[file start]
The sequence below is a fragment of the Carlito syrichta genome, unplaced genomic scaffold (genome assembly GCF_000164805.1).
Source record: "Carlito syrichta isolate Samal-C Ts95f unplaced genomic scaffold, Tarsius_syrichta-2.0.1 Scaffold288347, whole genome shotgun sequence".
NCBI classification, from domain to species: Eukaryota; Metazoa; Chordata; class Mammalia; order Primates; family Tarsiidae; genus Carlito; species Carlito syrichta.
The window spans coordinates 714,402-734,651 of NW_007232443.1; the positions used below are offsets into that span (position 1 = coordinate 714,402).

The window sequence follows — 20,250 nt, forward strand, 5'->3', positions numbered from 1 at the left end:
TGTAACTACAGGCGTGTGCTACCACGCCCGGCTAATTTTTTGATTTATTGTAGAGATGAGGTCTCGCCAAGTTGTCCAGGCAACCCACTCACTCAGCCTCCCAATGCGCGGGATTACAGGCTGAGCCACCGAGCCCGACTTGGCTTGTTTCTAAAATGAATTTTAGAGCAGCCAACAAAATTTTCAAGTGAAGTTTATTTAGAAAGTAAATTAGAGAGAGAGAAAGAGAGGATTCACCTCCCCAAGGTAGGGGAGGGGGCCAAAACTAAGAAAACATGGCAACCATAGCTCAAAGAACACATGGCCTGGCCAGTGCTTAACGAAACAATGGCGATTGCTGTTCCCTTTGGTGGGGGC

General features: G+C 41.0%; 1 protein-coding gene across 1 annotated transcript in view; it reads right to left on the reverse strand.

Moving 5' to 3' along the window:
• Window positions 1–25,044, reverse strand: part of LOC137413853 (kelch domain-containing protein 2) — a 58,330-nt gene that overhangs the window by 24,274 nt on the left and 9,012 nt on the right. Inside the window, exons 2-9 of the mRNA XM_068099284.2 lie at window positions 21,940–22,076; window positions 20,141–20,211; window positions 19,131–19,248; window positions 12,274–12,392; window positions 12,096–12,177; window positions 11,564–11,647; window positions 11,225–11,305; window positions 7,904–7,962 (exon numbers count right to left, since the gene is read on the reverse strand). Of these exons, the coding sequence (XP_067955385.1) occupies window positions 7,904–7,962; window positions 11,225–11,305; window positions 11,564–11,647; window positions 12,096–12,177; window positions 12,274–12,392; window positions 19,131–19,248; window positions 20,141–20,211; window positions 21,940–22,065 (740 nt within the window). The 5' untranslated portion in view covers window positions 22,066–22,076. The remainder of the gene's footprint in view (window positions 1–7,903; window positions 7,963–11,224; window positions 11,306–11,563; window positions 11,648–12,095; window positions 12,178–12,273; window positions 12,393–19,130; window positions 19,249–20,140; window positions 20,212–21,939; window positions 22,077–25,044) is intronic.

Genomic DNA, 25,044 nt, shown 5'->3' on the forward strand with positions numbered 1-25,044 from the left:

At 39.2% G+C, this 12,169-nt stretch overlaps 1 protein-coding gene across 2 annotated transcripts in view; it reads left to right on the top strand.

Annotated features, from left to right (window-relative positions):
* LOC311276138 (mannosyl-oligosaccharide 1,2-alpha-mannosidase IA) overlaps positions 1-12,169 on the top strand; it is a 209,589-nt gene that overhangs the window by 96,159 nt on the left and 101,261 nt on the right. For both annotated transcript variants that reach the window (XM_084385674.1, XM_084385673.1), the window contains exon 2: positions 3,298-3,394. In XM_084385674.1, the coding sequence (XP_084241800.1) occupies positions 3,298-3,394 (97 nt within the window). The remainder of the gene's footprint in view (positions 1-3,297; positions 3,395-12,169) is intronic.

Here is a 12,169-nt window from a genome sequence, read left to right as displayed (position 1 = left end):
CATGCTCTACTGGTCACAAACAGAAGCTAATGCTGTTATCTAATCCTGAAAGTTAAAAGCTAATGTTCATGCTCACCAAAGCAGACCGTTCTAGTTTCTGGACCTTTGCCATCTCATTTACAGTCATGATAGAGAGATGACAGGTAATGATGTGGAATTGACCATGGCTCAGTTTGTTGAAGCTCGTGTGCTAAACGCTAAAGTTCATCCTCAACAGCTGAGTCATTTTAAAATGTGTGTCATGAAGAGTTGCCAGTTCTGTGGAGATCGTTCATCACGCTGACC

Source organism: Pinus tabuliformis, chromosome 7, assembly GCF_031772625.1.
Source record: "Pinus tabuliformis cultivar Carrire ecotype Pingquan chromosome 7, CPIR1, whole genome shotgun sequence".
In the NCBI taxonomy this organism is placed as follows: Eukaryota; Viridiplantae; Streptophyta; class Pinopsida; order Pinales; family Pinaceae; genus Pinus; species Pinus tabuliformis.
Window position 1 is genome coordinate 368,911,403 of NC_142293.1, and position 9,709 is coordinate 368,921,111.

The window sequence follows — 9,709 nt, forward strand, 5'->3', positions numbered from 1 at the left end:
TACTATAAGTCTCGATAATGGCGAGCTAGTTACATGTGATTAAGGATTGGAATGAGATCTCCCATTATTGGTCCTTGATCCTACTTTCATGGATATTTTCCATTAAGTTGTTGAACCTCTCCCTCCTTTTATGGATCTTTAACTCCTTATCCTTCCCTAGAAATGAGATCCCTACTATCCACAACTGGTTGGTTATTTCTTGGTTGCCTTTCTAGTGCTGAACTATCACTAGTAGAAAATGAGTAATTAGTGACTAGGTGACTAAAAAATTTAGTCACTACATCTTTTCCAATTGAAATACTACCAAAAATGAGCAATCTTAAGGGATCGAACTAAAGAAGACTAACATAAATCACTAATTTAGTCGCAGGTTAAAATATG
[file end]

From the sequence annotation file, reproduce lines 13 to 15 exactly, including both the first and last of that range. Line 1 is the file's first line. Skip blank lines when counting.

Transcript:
* LOC311276138 (mannosyl-oligosaccharide 1,2-alpha-mannosidase IA) overlaps positions 1-12,169 on the top strand; it is a 209,589-nt gene that overhangs the window by 96,159 nt on the left and 101,261 nt on the right. For both annotated transcript variants that reach the window (XM_084385674.1, XM_084385673.1), the window contains exon 2: positions 3,298-3,394. In XM_084385674.1, the coding sequence (XP_084241800.1) occupies positions 3,298-3,394 (97 nt within the window). The remainder of the gene's footprint in view (positions 1-3,297; positions 3,395-12,169) is intronic.

Here is a 12,169-nt window from a genome sequence, read left to right as displayed (position 1 = left end):
CATGCTCTACTGGTCACAAACAGAAGCTAATGCTGTTATCTAATCCTGAAAGTTAAAAGCTAATGTTCATGCTCACCAAAGCAGACCGTTCTAGTTTCTGGACCTTTGCCATCTCATTTACAGTCATGATAGAGAGATGACAGGTAATGATGTGGAATTGACCATGGCTCAGTTTGTTGAAGCTCGTGTGCTAAACGCTAAAGTTCATCCTCAACAGCTGAGTCATTTTAAAATGTGTGTCATGAAGAGTTGCCAGTTCTGTGGAGATCGTTCATCACGCTGACC